In his recent trade missions trip to India, professor Deep Saini, vice president of U of T and principal of UTM, signed a memorandum of understanding (MoU) with the Jamia Millia Islamia University (JMI).
The agreement aims to develop partnerships between the UTM Centre for South Asian Civilizations and JMI to increase opportunities for exchange of information and resources. Professor Shafique Virani, director of the Centre for South Asian Civilizations, took point and drafted the MoU.
“The Indian and South Asian region is playing such a huge role in the international world right now that the study of this area is absolutely essential whether from cultural points of view, from economic points of view, [or] from religious points of view,” said Virani on the importance of such partnerships.
The agreement focuses on several areas of co-operation, the first of which is to provide exchange programs for undergraduate students. Students from India will have the opportunity to come to U of T and study; U of T students will be able to go to JMI for course credits. Although such a program is still in the works, Virani believes that “what the MoU does is it allows us to start a conversation about how this might happen.”
The second area of the agreement pertains to professional development research. Collaboration in this area hopes to open the door for professors from JMI and UTM to teach or carry out research at the partner university. Virani argues that this would assist professors in their research and allow them to bring their learning and experiences back into the classroom, in order to teach students the things they have learnt while at JMI.
The third area of focus in this agreement focuses on seminars, conferences, and workshops, allowing the two institutions to take advantage of conferences held at the partnering university, which may be attended via livestream. Virani believes that both institutions would benefit: “By pooling resources, we double what we’re able to do.”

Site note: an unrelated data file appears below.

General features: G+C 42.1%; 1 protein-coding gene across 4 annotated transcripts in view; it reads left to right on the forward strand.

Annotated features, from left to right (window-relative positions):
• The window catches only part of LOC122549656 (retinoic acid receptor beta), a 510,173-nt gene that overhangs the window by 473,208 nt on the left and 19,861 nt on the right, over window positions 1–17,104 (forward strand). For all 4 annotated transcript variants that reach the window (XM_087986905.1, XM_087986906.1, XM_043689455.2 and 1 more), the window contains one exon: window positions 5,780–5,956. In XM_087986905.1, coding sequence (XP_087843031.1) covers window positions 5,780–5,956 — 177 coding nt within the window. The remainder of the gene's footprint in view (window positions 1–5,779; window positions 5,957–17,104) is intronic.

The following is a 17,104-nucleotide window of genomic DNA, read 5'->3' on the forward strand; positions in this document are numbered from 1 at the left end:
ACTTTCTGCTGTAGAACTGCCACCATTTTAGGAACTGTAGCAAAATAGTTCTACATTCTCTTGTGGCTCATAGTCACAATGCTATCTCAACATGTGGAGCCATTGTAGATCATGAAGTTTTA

The last area of focus looks at translation, collaborative coursework, and digital humanities. In translating writings and research of professors here, as well as those at JMI, the program aims to overcome the language barrier and allow information to be shared. Thus, Virani hopes that by creating more robust information sharing frameworks, U of T will be able to share those resources with JMI.
“[A]nd by the same token they know what they have there to share them over here, you know. Maybe even collaborative classroom conversation, where we have… students from there and students from here getting together, having discussions with one another, having co-operative blogs together.”
This is UTM’s first international agreement, which opens up the possibility of similar partnerships in the future. “With the premier’s visit to India right now, we — I have put together a list of major institutions across the country where we already have personal connections… and have tried to establish meetings so that conversations can start,” Virani said.
The Centre of South Asian Civilizations aims to expand its focus to other parts of South Asia. “India is just one part of South Asia and we would love to establish similar relationships with other countries in the region,” commented Virani.